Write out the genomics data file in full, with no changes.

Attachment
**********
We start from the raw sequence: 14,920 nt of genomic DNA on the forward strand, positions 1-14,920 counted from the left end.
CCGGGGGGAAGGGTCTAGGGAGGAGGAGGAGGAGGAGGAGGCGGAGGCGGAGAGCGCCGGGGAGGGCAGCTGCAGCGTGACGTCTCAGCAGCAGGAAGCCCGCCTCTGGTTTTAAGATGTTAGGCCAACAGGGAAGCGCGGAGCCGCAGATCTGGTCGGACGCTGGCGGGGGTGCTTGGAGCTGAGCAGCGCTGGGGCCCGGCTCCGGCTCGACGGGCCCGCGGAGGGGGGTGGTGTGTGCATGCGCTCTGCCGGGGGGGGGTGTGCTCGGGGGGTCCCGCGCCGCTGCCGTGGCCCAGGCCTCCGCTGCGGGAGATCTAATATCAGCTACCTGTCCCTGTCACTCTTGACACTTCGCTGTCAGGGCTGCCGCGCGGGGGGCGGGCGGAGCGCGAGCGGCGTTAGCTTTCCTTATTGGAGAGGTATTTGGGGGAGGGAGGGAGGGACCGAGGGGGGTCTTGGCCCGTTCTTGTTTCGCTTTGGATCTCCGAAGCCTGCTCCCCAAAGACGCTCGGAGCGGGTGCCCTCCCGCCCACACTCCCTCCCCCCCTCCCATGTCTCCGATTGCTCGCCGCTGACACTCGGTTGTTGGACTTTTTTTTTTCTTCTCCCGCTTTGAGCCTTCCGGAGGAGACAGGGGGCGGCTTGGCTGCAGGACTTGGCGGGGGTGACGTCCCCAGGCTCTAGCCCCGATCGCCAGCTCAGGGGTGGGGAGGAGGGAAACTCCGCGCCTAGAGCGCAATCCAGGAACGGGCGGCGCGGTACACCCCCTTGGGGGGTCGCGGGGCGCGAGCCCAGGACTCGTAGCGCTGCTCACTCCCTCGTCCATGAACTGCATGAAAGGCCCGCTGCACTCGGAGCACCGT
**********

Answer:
We start from the raw sequence: 14,920 nt of genomic DNA on the forward strand, positions 1-14,920 counted from the left end.
CCGGGGGGAAGGGTCTAGGGAGGAGGAGGAGGAGGAGGAGGCGGAGGCGGAGAGCGCCGGGGAGGGCAGCTGCAGCGTGACGTCTCAGCAGCAGGAAGCCCGCCTCTGGTTTTAAGATGTTAGGCCAACAGGGAAGCGCGGAGCCGCAGATCTGGTCGGACGCTGGCGGGGGTGCTTGGAGCTGAGCAGCGCTGGGGCCCGGCTCCGGCTCGACGGGCCCGCGGAGGGGGGTGGTGTGTGCATGCGCTCTGCCGGGGGGGGGTGTGCTCGGGGGGTCCCGCGCCGCTGCCGTGGCCCAGGCCTCCGCTGCGGGAGATCTAATATCAGCTACCTGTCCCTGTCACTCTTGACACTTCGCTGTCAGGGCTGCCGCGCGGGGGGCGGGCGGAGCGCGAGCGGCGTTAGCTTTCCTTATTGGAGAGGTATTTGGGGGAGGGAGGGAGGGACCGAGGGGGGTCTTGGCCCGTTCTTGTTTCGCTTTGGATCTCCGAAGCCTGCTCCCCAAAGACGCTCGGAGCGGGTGCCCTCCCGCCCACACTCCCTCCCCCCCTCCCATGTCTCCGATTGCTCGCCGCTGACACTCGGTTGTTGGACTTTTTTTTTTCTTCTCCCGCTTTGAGCCTTCCGGAGGAGACAGGGGGCGGCTTGGCTGCAGGACTTGGCGGGGGTGACGTCCCCAGGCTCTAGCCCCGATCGCCAGCTCAGGGGTGGGGAGGAGGGAAACTCCGCGCCTAGAGCGCAATCCAGGAACGGGCGGCGCGGTACACCCCCTTGGGGGGTCGCGGGGCGCGAGCCCAGGACTCGTAGCGCTGCTCACTCCCTCGTCCATGAACTGCATGAAAGGCCCGCTGCACTCGGAGCACCGT